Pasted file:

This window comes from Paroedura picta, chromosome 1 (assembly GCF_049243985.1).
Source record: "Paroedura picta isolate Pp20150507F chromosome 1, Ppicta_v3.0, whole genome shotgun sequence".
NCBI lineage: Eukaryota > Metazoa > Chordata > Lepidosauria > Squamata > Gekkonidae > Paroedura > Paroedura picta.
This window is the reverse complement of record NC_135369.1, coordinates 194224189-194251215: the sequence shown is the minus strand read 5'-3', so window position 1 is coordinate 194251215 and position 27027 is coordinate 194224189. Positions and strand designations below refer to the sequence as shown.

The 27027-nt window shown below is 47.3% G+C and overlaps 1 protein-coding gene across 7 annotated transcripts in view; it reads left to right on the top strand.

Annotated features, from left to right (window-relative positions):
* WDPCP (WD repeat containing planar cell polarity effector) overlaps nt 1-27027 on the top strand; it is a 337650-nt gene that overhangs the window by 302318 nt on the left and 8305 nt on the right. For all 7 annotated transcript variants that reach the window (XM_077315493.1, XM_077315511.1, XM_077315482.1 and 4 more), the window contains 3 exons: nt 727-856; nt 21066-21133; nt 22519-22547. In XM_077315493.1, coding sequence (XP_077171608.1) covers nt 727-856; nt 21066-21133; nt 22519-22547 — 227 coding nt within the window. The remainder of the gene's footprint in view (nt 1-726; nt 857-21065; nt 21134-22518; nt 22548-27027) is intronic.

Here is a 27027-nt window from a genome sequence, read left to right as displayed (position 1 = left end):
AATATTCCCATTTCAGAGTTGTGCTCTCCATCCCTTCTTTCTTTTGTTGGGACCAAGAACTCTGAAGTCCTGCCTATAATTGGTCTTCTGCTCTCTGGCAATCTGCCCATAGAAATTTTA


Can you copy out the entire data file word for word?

This window comes from Paroedura picta, chromosome 1 (assembly GCF_049243985.1).
Source record: "Paroedura picta isolate Pp20150507F chromosome 1, Ppicta_v3.0, whole genome shotgun sequence".
NCBI lineage: Eukaryota > Metazoa > Chordata > Lepidosauria > Squamata > Gekkonidae > Paroedura > Paroedura picta.
This window is the reverse complement of record NC_135369.1, coordinates 194224189-194251215: the sequence shown is the minus strand read 5'-3', so window position 1 is coordinate 194251215 and position 27027 is coordinate 194224189. Positions and strand designations below refer to the sequence as shown.

The 27027-nt window shown below is 47.3% G+C and overlaps 1 protein-coding gene across 7 annotated transcripts in view; it reads left to right on the top strand.

Annotated features, from left to right (window-relative positions):
* WDPCP (WD repeat containing planar cell polarity effector) overlaps nt 1-27027 on the top strand; it is a 337650-nt gene that overhangs the window by 302318 nt on the left and 8305 nt on the right. For all 7 annotated transcript variants that reach the window (XM_077315493.1, XM_077315511.1, XM_077315482.1 and 4 more), the window contains 3 exons: nt 727-856; nt 21066-21133; nt 22519-22547. In XM_077315493.1, coding sequence (XP_077171608.1) covers nt 727-856; nt 21066-21133; nt 22519-22547 — 227 coding nt within the window. The remainder of the gene's footprint in view (nt 1-726; nt 857-21065; nt 21134-22518; nt 22548-27027) is intronic.

Here is a 27027-nt window from a genome sequence, read left to right as displayed (position 1 = left end):
AATATTCCCATTTCAGAGTTGTGCTCTCCATCCCTTCTTTCTTTTGTTGGGACCAAGAACTCTGAAGTCCTGCCTATAATTGGTCTTCTGCTCTCTGGCAATCTGCCCATAGAAATTTTA